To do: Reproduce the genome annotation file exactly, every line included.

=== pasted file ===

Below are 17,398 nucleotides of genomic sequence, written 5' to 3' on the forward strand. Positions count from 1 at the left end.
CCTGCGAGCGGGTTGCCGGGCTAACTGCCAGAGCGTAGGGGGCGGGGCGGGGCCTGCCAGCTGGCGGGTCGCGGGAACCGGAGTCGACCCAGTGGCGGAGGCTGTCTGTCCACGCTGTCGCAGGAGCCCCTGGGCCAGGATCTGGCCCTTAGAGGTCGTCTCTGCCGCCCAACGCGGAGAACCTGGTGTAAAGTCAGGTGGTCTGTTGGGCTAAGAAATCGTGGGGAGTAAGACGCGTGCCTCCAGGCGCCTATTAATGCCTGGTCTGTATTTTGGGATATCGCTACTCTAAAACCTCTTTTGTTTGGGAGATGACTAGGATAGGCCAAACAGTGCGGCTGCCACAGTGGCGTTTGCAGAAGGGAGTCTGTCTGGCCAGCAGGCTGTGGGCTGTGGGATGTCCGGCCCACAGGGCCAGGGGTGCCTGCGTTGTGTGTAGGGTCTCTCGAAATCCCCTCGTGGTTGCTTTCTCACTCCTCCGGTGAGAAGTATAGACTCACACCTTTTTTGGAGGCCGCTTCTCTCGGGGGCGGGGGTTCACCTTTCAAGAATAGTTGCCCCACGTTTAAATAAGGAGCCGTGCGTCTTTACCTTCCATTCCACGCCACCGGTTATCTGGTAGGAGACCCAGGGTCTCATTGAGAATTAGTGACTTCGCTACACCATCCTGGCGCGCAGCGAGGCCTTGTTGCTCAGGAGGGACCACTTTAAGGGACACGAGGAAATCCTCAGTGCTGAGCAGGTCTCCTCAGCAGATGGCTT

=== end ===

Below are 17,398 nucleotides of genomic sequence, written 5' to 3' on the forward strand. Positions count from 1 at the left end.
CCTGCGAGCGGGTTGCCGGGCTAACTGCCAGAGCGTAGGGGGCGGGGCGGGGCCTGCCAGCTGGCGGGTCGCGGGAACCGGAGTCGACCCAGTGGCGGAGGCTGTCTGTCCACGCTGTCGCAGGAGCCCCTGGGCCAGGATCTGGCCCTTAGAGGTCGTCTCTGCCGCCCAACGCGGAGAACCTGGTGTAAAGTCAGGTGGTCTGTTGGGCTAAGAAATCGTGGGGAGTAAGACGCGTGCCTCCAGGCGCCTATTAATGCCTGGTCTGTATTTTGGGATATCGCTACTCTAAAACCTCTTTTGTTTGGGAGATGACTAGGATAGGCCAAACAGTGCGGCTGCCACAGTGGCGTTTGCAGAAGGGAGTCTGTCTGGCCAGCAGGCTGTGGGCTGTGGGATGTCCGGCCCACAGGGCCAGGGGTGCCTGCGTTGTGTGTAGGGTCTCTCGAAATCCCCTCGTGGTTGCTTTCTCACTCCTCCGGTGAGAAGTATAGACTCACACCTTTTTTGGAGGCCGCTTCTCTCGGGGGCGGGGGTTCACCTTTCAAGAATAGTTGCCCCACGTTTAAATAAGGAGCCGTGCGTCTTTACCTTCCATTCCACGCCACCGGTTATCTGGTAGGAGACCCAGGGTCTCATTGAGAATTAGTGACTTCGCTACACCATCCTGGCGCGCAGCGAGGCCTTGTTGCTCAGGAGGGACCACTTTAAGGGACACGAGGAAATCCTCAGTGCTGAGCAGGTCTCCTCAGCAGATGGCTT